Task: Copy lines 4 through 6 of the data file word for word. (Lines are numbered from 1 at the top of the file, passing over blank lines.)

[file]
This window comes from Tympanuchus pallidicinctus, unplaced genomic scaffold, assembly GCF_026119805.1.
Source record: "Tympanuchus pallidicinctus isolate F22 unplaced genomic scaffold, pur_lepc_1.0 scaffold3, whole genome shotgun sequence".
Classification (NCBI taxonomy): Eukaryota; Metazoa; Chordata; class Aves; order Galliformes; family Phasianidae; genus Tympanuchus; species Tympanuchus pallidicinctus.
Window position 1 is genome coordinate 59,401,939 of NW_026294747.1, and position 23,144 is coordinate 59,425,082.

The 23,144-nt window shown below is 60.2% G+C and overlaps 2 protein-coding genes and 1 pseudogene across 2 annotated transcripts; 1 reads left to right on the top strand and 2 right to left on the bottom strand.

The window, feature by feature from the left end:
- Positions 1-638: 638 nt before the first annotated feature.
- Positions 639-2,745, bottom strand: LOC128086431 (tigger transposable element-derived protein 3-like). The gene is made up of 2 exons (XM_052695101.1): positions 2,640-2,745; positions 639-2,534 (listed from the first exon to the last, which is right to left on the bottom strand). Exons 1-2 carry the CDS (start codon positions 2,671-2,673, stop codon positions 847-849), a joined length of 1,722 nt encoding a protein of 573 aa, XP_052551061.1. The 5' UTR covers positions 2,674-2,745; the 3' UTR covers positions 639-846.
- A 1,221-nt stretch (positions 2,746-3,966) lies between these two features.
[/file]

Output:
Window position 1 is genome coordinate 59,401,939 of NW_026294747.1, and position 23,144 is coordinate 59,425,082.

The 23,144-nt window shown below is 60.2% G+C and overlaps 2 protein-coding genes and 1 pseudogene across 2 annotated transcripts; 1 reads left to right on the top strand and 2 right to left on the bottom strand.

The window, feature by feature from the left end: